Joe Swift: For a healthier garden — just add mulch

It improves soil quality, reduces the need for weeding and watering and allows you to grow a wider range of plants

Mulch is one of my favourite words — although I know it’s one that makes many people snigger. It’s such an important gardening job, however, that it should really be embraced. Mulch is a layer of material applied to the top of soil and is usually, but not solely, biodegradable material, such as spent mushroom compost, well-rotted horse manure and composted bark. You can mulch decoratively with non-biodegradable materials such as gravel, stone chippings or crushed shells. In fact, you can use just about anything you can get your hands on, including crushed coloured glass (if rounded off) or recycled rubber tyres if you like that sort of thing.

Mulching with organic matter is not just about making the garden look tidy and looked-after, although it does that too. A thick layer will significantly reduce weeding because it smothers annual plants and any seed that has failed to germinate, starving them of light. Pernicious perennial weeds grow through, so are easier to identify and dig out come spring. Mulch also retains moisture in the soil, locking it in and reducing evaporation and so reducing the need for watering. Plus, over a season it will break down to improve a soil’s structure and texture to make it more fertile.

If you mulch in the autumn or winter, by spring the worms will have drawn a lot of the material down into the soil so that you don’t have to dig it in. It doesn’t matter what type of soil you have, claggy clay or free-draining sand or limestone, masses of organic matter will improve it, allowing you to grow a wider range of plants more successfully. Mulch is commonly applied once a year, but serious gardeners do it twice. Over the years, if done religiously, you will develop a top-quality soil.

Apply mulch once or twice a year

Decorative mulch such as aggregates (gravel/stone chippings), larger slate pieces, broken shells or a finer grit on alpine gardens, will also lock moisture in, feed plants’ trace elements over time and in summer keep the sun from baking a plant’s roots. From a design perspective, I find bare, light-sapping dark soil rarely the best medium to show off a plant. The choice is either to pack more plants into the gaps for a traditional border look, or to create the feeling of space by planting them farther apart — which calls for a material to mulch the soil in between to bring the composition together. Create informal paths to encourage people to walk through any generous gaps in the planting.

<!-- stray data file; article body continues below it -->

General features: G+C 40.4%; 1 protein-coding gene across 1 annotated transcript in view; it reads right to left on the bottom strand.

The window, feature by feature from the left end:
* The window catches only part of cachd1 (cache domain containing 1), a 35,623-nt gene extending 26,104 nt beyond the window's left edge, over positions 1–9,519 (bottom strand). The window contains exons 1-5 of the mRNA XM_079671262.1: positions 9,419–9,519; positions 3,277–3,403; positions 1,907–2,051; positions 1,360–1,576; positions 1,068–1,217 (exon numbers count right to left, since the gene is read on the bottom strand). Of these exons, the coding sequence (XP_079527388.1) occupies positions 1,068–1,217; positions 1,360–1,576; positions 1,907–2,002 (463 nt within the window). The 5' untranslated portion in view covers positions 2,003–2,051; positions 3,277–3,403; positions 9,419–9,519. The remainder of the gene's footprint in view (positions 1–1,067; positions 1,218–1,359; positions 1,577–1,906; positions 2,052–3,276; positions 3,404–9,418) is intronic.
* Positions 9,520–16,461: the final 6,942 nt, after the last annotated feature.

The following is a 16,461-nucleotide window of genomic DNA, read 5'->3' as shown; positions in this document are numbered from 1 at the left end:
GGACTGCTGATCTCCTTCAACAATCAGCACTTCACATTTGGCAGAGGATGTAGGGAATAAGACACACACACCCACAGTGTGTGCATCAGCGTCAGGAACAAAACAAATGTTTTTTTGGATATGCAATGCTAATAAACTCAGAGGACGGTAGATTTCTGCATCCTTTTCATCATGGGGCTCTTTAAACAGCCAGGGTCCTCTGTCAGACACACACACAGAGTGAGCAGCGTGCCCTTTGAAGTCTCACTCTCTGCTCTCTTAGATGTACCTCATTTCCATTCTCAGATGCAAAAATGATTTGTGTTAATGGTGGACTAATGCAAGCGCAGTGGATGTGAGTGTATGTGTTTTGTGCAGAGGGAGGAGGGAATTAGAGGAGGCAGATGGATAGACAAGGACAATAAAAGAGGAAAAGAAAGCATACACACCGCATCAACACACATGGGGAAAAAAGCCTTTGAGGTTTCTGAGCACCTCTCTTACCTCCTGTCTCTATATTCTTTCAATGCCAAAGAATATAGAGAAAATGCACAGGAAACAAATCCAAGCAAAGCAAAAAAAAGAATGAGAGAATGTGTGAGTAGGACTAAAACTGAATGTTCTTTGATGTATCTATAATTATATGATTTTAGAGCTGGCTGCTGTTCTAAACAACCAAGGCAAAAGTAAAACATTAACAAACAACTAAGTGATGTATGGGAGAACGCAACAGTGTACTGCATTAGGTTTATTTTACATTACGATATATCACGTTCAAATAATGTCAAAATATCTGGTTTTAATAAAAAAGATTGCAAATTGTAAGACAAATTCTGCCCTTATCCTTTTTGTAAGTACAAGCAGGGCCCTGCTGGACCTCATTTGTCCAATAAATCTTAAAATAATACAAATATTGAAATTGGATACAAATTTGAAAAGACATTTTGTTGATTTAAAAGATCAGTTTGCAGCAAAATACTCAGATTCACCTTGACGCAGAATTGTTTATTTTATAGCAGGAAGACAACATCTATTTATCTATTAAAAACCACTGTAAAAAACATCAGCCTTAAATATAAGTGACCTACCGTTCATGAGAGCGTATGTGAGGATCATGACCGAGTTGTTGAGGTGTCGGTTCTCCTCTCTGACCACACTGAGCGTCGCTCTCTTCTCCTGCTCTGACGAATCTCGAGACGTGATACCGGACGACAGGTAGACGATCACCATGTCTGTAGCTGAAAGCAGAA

The type of mulch you choose is key to helping it to sit comfortably with the other materials in the garden. For example, chipped bark associates well with woodland gardens, but not dry Mediterranean-style planting. Mulch can also transform the feel of a tired garden area — a tonally light material such as beach pebbles or crushed cockle shells will bounce the light around and lift a dark shady space.

A good covering helps to protect plant roots

Organic mulches include wood chippings, chipped bark, well-rotted manure, leaf mould, spent mushroom compost (alkaline) and seaweed.

Landscape fabric (or geotextile membrane) bought on a roll is ideal for large areas because it can almost cut out weeding. It creates a physical barrier to stop weeds, but allows water to drain through it while stopping the soil from mixing with the mulch on top. Cut holes for any plants and then mulch over the bare fabric with a decorative material (chipped bark, gravel, slate chippings). It’s essential to pin the edges down (thick galvanised wire, cut and bent into U pins, works well), as well as where one layer overlaps another to stop it flapping up and looking unsightly. Balance the area out with plenty of planting so that it doesn’t simply look like a random sea of gravel.

How to apply mulch
Apply organic mulch only when the ground is wet and avoid building up around a shrub’s stem, or covering the centre of a perennial or any small delicate plants because this may encourage them to rot off. If you’re not sure you have enough material for an entire area, mulch around each plant and then fill in the gaps.

Mulch with a minimum of 5cm of organic matter on flowerbeds. With gravel and other aggregates, about 5cm is also a good depth, but you may want a little less for areas that you walk on so that you don’t sink into it. You will need about 50 litres of material for 1 sq m at 5cm deep. For larger areas look at getting a bulk loose delivery because it’s much cheaper.

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